Description. Carapace as wide as long or slightly wider, weakly convex, weak frontal groove, cardiac area well defined, branchial groove marked; surface covered in low subacute scattered tubercles of different sizes with larger tubercle roughly behind supraorbital tooth, surface between them smooth. Rostrum strongly tridentate; subacute median tooth shorter than flattened lateral teeth but visible dorsally; supraorbital margin interrupted by strong blunt tooth, postorbital tooth absent, suborbital tooth not visible dorsally. Anterolateral carapace margin armed with 2 prominent flattened teeth, second tooth bifid, smaller blunt posterolateral tooth behind branchial groove; posterolateral margin convergent, occasionally with several smaller blunt tubercles; posterior carapace margin sinuous. Subhepatic area flat with pair of tubercles beneath anterolateral teeth and broken “saw-tooth”-like ridge extending from buccal corner, epistome plate-like. Female sternal grooves ending apart but in close proximity on elevated humps at either end of ridge lying between boundary between chelipeds and P2. When closed, telson lying directly over (in ventral view) termini of sternal grooves.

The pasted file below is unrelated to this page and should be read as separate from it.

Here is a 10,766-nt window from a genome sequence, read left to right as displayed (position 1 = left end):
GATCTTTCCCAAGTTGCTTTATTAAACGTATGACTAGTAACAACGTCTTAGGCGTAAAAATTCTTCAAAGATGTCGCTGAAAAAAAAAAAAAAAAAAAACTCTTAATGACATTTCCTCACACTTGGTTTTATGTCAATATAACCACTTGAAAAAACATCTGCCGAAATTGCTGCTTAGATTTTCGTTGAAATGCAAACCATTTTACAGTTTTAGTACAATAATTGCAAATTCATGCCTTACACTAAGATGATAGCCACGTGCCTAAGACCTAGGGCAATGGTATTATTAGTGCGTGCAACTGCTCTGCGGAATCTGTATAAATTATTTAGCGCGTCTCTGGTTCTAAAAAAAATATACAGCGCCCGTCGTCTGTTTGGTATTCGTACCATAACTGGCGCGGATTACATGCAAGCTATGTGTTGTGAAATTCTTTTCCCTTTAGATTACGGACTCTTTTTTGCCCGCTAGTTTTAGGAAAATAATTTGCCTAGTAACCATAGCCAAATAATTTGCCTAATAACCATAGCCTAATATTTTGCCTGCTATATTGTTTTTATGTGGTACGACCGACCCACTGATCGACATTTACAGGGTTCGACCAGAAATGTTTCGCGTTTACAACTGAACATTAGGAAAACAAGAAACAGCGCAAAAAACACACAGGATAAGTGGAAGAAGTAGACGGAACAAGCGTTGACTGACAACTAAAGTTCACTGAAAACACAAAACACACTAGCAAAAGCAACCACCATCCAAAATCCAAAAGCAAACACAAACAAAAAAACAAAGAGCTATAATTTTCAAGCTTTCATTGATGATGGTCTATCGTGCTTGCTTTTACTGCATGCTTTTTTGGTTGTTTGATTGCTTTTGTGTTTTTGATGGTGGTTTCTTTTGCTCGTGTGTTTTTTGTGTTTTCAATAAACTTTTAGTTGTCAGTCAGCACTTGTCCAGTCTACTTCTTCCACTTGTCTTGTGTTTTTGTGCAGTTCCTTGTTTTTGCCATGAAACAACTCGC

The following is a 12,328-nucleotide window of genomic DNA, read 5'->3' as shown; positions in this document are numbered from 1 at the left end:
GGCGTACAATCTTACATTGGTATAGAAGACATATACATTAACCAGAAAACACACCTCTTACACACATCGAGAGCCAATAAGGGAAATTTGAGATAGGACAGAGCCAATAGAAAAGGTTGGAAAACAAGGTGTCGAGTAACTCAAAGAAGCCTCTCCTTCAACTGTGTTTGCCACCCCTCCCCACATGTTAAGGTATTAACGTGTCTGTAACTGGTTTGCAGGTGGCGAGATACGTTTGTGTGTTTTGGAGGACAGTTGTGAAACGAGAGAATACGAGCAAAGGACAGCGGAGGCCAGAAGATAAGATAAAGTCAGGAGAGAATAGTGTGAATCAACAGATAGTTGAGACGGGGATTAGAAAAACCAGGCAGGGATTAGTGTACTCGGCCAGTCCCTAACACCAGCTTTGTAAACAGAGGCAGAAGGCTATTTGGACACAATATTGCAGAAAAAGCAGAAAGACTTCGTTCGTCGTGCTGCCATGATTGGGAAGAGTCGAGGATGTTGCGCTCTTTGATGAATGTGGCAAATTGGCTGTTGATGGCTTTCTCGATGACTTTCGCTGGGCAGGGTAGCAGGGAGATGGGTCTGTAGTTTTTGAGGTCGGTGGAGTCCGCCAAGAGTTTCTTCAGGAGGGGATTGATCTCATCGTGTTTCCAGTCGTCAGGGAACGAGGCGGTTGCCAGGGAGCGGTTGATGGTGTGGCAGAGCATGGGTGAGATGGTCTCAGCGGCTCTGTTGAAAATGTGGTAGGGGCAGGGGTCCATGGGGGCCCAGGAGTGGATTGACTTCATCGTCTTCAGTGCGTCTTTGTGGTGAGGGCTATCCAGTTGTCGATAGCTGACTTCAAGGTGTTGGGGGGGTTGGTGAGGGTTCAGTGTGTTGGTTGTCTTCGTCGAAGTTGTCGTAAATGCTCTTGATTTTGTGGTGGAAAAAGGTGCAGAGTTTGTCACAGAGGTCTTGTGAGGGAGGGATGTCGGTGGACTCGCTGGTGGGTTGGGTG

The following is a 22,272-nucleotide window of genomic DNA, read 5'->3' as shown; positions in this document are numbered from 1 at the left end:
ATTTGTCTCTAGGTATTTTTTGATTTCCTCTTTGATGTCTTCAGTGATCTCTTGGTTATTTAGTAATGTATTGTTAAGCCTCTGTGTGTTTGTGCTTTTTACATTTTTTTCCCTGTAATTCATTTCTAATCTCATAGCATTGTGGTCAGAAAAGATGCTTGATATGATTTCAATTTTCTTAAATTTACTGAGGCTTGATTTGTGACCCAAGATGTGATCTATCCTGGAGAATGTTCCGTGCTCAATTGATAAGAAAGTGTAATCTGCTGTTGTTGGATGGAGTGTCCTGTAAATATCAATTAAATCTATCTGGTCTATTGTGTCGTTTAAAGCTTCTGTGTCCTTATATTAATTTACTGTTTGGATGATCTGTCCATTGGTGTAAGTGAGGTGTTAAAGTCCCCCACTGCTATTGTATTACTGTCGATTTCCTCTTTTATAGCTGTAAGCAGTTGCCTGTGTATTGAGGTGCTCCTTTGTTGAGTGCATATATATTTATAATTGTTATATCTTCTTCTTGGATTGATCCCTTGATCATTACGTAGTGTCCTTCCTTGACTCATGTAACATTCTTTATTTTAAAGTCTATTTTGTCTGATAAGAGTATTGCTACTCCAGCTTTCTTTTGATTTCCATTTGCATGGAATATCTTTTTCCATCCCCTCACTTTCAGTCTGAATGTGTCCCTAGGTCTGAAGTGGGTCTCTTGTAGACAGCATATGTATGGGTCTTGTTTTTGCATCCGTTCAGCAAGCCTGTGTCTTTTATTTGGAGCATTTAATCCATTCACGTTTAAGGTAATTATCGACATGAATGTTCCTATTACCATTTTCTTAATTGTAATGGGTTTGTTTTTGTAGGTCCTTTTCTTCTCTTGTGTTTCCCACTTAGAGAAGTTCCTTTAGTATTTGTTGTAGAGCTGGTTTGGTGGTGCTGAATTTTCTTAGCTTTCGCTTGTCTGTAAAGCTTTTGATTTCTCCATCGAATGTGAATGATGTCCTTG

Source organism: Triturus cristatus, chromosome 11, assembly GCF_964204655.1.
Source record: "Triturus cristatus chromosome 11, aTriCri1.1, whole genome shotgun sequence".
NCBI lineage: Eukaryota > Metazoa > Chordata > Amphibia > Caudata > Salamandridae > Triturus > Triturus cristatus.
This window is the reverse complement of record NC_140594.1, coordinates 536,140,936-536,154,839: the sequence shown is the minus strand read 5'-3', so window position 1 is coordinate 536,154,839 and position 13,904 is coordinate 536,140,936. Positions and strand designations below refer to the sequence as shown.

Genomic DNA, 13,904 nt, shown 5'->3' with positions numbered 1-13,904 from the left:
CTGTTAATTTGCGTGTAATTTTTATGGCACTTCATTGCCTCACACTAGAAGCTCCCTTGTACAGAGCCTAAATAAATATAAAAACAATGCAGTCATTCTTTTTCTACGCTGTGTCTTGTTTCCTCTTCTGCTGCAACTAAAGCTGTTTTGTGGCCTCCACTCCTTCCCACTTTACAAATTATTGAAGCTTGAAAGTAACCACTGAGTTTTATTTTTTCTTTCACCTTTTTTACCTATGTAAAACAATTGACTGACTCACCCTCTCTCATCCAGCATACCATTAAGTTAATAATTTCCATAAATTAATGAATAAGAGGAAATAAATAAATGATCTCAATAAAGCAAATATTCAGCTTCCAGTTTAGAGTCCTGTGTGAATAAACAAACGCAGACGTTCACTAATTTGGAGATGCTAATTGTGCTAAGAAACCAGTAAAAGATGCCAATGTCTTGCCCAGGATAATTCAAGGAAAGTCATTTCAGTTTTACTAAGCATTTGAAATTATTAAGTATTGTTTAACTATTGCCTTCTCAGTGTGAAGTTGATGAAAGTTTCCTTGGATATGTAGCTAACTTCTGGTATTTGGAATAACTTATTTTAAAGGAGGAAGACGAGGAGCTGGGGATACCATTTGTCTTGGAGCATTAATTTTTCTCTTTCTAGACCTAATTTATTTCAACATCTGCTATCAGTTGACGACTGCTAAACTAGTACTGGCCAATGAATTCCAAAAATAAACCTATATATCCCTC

Chelipeds and P2 and P3 elongate, not massive, sparse small rounded tubercles, dorsal distal borders of merus, carpus and propodus produced as prominent blunt lobes. Inner margins of P2 and P3 dactyli armed with 3 or 4 evenly spaced stout spines. Cheliped fingers flattened, gaping, with 7 or 8 small teeth. P4 and P5 both dorsal, P4 shortest, P5 reaching almost to second anterolateral tooth when extended anteriorly. P4 and P5 dactylus short stout acute bent into right-angle shape and twisted upwards at around 45°; opposed by single stout propodal spine.